Atrial Fribulation

I am 50 year old with a lifelong history of, sometimes quite intense, exercise. Earlier this year my doctor found, inadvertently, that I had Atrial Fribulation. I am completely asymptomatic (but now paranoid). I have had one session of Cardioversion but it lasted only some 3 days which indicates there was no merit in a repeat session. I am on Warferin keeping my INR between 2 and 3.
What I want to know is what exercise I can do. I would like to continue running (up to and including marathons), cycling and swimming and was also considering taking up rowing. Advice please


  • I don't see why you shouldn't continue to exercise just because you are in AF. However your exercise capacity may not be as great as your heart is not able to pump quite as effectively in this state - the 'cardiac output' or amount of blood the heart is able to pump around the body per minute will not be able to increase to the same extent as if you had a normal heart rhythm. In otherwise you may become breathless at a lower level of exercise. This does assume of course that you have a 'structurally normal' heart - it is possible to develop atrial fibrillation with an otherwise normal heart, but it can also occur in people who have an abnormal heart such as a leaking heart valve/ coronary artery disease...It is likely that this has all been ruled out by the doctors looking after you. Were you told that your heart was otherwise OK? Have you asked your doctor about whether or not you may exercise?
    One other thing to remember is that because you are on warfarin you will be much more prone to bruise or bleed significantly if you fall or otherwise injure yourself doing sport, so you must take this into account when choosing your activities!
  • <Buts in out of interest>

    Is AF the irregular heartbeat thing?
  • yes dustboy-it is
    Ironman-mail me if you want on this
    I assume you have had an echocardiogram(heart scan)
    I cant see a problem with you exercising -if that is normal-and you are asynptomatic
  • I have had an echocardiogram and it shows I have a “slightly distended lower left chamber” which may be a cause or an effect of the AF. I have also done a treadmill ECG which raised no eyebrows. The consultant I have spoken with is encouraging me to continue with exercise but advises against “going anaerobic” so I am digging out the old HRM
  • Should be OK then. Just don't overdo it! Good luck.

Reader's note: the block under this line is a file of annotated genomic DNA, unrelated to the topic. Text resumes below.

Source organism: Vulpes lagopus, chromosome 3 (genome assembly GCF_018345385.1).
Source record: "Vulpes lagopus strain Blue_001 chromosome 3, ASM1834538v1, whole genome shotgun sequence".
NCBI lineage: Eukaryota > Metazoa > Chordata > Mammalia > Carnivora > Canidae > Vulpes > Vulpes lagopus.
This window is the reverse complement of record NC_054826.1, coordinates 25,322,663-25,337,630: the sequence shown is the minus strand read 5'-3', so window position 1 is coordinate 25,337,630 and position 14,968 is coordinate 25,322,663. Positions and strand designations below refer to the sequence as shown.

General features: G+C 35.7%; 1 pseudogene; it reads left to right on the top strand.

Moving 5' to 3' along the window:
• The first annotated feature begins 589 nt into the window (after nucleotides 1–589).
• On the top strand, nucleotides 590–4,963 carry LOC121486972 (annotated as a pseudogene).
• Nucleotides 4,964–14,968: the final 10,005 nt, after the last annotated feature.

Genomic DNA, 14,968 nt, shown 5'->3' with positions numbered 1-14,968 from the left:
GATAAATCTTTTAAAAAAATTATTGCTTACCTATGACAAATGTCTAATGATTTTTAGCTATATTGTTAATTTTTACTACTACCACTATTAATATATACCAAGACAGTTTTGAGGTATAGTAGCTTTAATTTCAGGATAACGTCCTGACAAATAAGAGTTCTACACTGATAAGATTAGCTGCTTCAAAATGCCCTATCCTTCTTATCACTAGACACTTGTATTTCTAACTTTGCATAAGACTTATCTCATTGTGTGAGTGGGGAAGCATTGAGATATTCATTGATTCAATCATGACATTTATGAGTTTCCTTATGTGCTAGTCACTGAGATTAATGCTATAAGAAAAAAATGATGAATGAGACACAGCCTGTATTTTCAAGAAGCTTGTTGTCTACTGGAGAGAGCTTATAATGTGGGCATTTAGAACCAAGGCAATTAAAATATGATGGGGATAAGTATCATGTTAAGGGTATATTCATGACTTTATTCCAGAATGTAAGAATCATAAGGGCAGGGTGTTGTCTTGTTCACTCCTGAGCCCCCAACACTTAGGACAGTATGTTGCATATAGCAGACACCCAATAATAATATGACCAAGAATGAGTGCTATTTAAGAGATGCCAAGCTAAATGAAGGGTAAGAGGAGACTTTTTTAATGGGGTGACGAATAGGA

• I'm 83 & have run for 70+ yrs, but last year when perhaps not fully over a cold I was reduced to walking & often breathless. Dr sent me to cardiologist who said warfarin for life after cardioversion. However have steadily got going & can manage a 10k if don't exceed 'conversational pace' & walk steepest hills.I train about 5X/month & usually fl better after 2-3m. My dr is supportive - we neither fancied the cardio/warfarin route. A letter in May mag gave a similar experience. Any similar experiences or comments?



  • Drs confirm that I have AF; cardiologist says I need warfarin & cardiov'n; GP willing for me to follow the 'active treatment'.



  • In September had my first ever bout of AF and ended up in hospital for a couple of days to get it under control - it just came out of no where and I'm pretty sure my stressed reaction to it didn't help the situation. Over the last 3 months i've had a 24hr ECG, an echo and a treadmill test all of which have come back clear.  

    I have been running gently and started back seriously on the treadmill recently, plan is to run my first 5 mile cross-country on Sunday - although my wife isn't happy for me to do this I need to just to get back to feel relatively "normal".

    I think for me, this happening out of the blue is the biggest thing to get over, if running can help me do that then i'm happy - it will just take time to get back to where I was before.

  • I'm now 85 and continuing to run. The AF is still there but I can still manage 5 - 6m once a week. Between runs I have 2/3 brisk walks up Orrest Head which overlooks Windermere  - I feel this keeps me in reasonable condition & enables me to feel reasonably fresh for my next run - which is a lot slower than pre-AF, but it's good to still get out & do the odd 5 or 10k!   I take a daily BP capsule and a mini-aspirin.



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